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Richard Yoos and Judy Yoos v. Better Life Technology

January 23, 2012




On July 9, 2009, Plaintiff Richard Yoos ("Plaintiff" or "Yoos") and Plaintiff Judy Yoos (collectively, "Plaintiffs") commenced this diversity action against Defendants Better Life Technology, Inc. ("Defendant" or "Better Life"), Canadian Pacific Railway ("Defendant Canadian Pacific"), and Norfolk Southern Railway ("Defendant Norfolk Southern") (collectively, "Defendants"), alleging negligence against Better Life, and negligence and gross negligence against each of the other Defendants.*fn1 Dkt. No. 1 ("Complaint"). Presently before the Court is a Motion for summary judgment filed by Better Life on May 13, 2011. Dkt. No. 42 ("Motion"). Plaintiff opposes the Motion. Dkt. No. 49 ("Opposition"). For the reasons stated below, Better Life's Motion is denied.


In September 2008, Yoos was a truck driver employed by J.B. Hunt Trucking, Inc. ("J.B. Hunt"). Compl. ¶ 5; Pl.'s Dep. Tr. (Dkt. No. 42-7)20:10-16, 23:16-23. Better Life is a producer and supplier of vinyl flooring that is authorized to do business in the state of New York and has its corporate address in Lenexa, Kansas. Compl. ¶ 2; Answer ¶ 3. Better Life contracts with several vendors who sell the product that is manufactured and produced at Better Life's facility in Emporia, Kansas. Defendant's Statement of material facts (Dkt. No. 42-14) ("DSMF") ¶ 2. One of these vendors, Costco Wholesale Corporation ("Costco"), placed an order from Better Life for twenty pallets of heavy-duty polyvinyl garage floor covering that weighed approximately 43,600 pounds. Id. ¶ 4. Costco then hired J.B. Hunt to transport its order from the Emporia facility to a destination in Canada. Id. ¶ 13.

According to Richard Evans ("Evans"), a plant manager at the Emporia facility, when loading a trailer for shipment Better Life's employees advise the truck drivers as to Better Life's "recommended way of loading" the cargo so that its weight is evenly distributed along the axles, and the driver decides whether to follow their recommended procedures or not. Richard Evans Dep. Tr. (Dkt. No. 42-9) ("Evans Dep. Tr.") 40:9-12, 54:3-5. However, Better Life employees are responsible for physically loading the cargo into the trailer. Id. 40:13-14. According to Evans, a driver can refuse a load if Better Life does not load a container according to his or her preferences; at the same time, Evans testified that he may refuse, and on at least one occasion has refused, to load cargo when the driver insisted on a loading configuration that Evans believed would cause damage to Better Life's products.*fn2 Id. 72:6-73:10. Evans has also stated that, although he has never refused to load a vehicle when he believed a loading arrangement requested by a driver to be unsafe, he has recommended alternative loading specifications to drivers in such situations and the drivers usually follow his recommendations. Id. 76:3-13.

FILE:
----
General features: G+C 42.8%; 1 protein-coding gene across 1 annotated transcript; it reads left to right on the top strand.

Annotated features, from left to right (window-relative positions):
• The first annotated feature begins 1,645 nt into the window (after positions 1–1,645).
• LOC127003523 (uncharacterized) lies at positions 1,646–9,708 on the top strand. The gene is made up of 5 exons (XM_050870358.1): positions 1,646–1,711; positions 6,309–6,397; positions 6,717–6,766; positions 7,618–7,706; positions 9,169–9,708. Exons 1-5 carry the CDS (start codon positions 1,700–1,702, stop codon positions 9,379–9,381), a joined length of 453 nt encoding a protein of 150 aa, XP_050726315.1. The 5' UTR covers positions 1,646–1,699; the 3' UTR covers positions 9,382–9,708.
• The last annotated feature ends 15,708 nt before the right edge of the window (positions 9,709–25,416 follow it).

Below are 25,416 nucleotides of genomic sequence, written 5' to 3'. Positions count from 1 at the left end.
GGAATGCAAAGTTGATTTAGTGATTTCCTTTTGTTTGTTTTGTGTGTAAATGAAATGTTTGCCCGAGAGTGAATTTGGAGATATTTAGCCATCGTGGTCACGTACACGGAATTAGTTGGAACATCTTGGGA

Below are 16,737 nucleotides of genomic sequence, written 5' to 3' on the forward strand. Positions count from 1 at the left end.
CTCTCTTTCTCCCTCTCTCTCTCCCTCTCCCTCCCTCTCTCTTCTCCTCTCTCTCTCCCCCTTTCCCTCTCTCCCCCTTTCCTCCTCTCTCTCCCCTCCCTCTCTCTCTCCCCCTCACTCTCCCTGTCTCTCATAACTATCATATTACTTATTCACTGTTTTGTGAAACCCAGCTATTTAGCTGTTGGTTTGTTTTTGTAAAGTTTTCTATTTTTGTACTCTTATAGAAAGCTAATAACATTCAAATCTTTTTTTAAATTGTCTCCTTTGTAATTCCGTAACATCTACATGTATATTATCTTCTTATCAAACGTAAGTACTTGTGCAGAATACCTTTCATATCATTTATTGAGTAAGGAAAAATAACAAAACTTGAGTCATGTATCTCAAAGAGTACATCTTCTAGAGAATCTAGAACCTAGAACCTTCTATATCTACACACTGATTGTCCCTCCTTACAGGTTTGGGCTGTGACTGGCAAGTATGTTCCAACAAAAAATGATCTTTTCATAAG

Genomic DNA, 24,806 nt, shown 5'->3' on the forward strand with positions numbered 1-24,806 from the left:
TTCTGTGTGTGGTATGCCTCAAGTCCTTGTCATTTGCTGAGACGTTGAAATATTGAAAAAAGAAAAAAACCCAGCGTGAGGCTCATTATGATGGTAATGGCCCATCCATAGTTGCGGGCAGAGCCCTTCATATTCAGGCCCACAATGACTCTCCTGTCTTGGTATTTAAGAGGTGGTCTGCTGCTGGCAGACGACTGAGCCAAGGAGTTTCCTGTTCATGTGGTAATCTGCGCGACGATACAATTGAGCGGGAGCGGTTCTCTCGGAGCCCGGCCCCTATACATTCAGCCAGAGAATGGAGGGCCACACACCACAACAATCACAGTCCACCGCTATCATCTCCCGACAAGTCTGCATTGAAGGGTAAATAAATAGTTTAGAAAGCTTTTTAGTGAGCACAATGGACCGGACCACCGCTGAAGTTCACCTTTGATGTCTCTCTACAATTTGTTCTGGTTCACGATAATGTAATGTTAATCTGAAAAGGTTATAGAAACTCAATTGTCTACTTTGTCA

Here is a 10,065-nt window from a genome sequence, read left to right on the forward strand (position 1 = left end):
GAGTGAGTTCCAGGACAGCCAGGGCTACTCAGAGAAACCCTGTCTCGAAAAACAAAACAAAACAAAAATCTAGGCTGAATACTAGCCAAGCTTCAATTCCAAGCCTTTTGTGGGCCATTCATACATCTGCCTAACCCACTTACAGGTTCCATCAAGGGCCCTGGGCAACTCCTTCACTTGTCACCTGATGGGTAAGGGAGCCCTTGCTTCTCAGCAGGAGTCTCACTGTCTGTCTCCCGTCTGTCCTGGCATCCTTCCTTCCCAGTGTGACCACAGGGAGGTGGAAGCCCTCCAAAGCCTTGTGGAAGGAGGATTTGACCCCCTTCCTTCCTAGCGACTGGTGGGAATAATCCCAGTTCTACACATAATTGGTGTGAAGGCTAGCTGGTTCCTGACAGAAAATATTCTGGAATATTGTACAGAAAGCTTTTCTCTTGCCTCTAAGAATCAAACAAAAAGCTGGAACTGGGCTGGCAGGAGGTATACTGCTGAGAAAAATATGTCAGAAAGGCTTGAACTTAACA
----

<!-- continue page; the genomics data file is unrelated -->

On or about September 12, 2008, pursuant to a contract between J.B. Hunt and Creel Trucking, Inc. ("Creel Trucking"), Jerry McCown ("McCown"), a driver for Creel Trucking, arrived at Better Life's Emporia facility to pick up Costco's order.*fn3 Compl. ¶ 7; Plaintiff's Statement of material facts (Dkt. No. 52) ("PSMF") ¶ 1.According to Evans, this cargo was loaded by Defendant onto the truck's container and sealed before being transported to a rail yard in the truck driven by McCown. Evans Dep. Tr. 40:13-17, 47:6--48:7, 59:20-24, 61:2-15. Although Evans does not specifically recall discussing the cargo at issue in this case with McCown, he reviewed the truck's "load sheet," which describes how a particular cargo's weight is distributed in a container, and testified that the loading configuration described on the sheet did not comport with Better Life's recommended procedure for loading such products in a trailer:

Q. Does that load sheet tell you how this particular trailer was loaded? A [Evans]. Yes.

Q. Is it loaded in some fashion other than Better Life Technologies' recommended way of loading the tractor? . . .

A. Yes.

Q. Do you know why that was?

A. Because the driver wanted it loaded this way. . . . . . I know I was out there. I may have been the one that talked to him . . . .

Q. Do you remember talking to the driver about how the trailer was to be loaded?

A. No. I know we did because of the way it is loaded [according to the load sheet]. I mean, we talk to every driver.

Evans Dep. Tr. 50:22--52:20, 53:3-6; Def. Exh. H (Dkt. 42-11). Although Evans testified that he could not specifically recall meeting with McCown, he also later stated that he recalled advising McCown at one point that "it has been our experience that . . . this is the best way to load the particular product on the truck," but that he "didn't know if it would be unsafe" to load the cargo in the way that McCown preferred. Id. 74: 25--75:21. Evans also testified that he would have advised McCown to secure the ...

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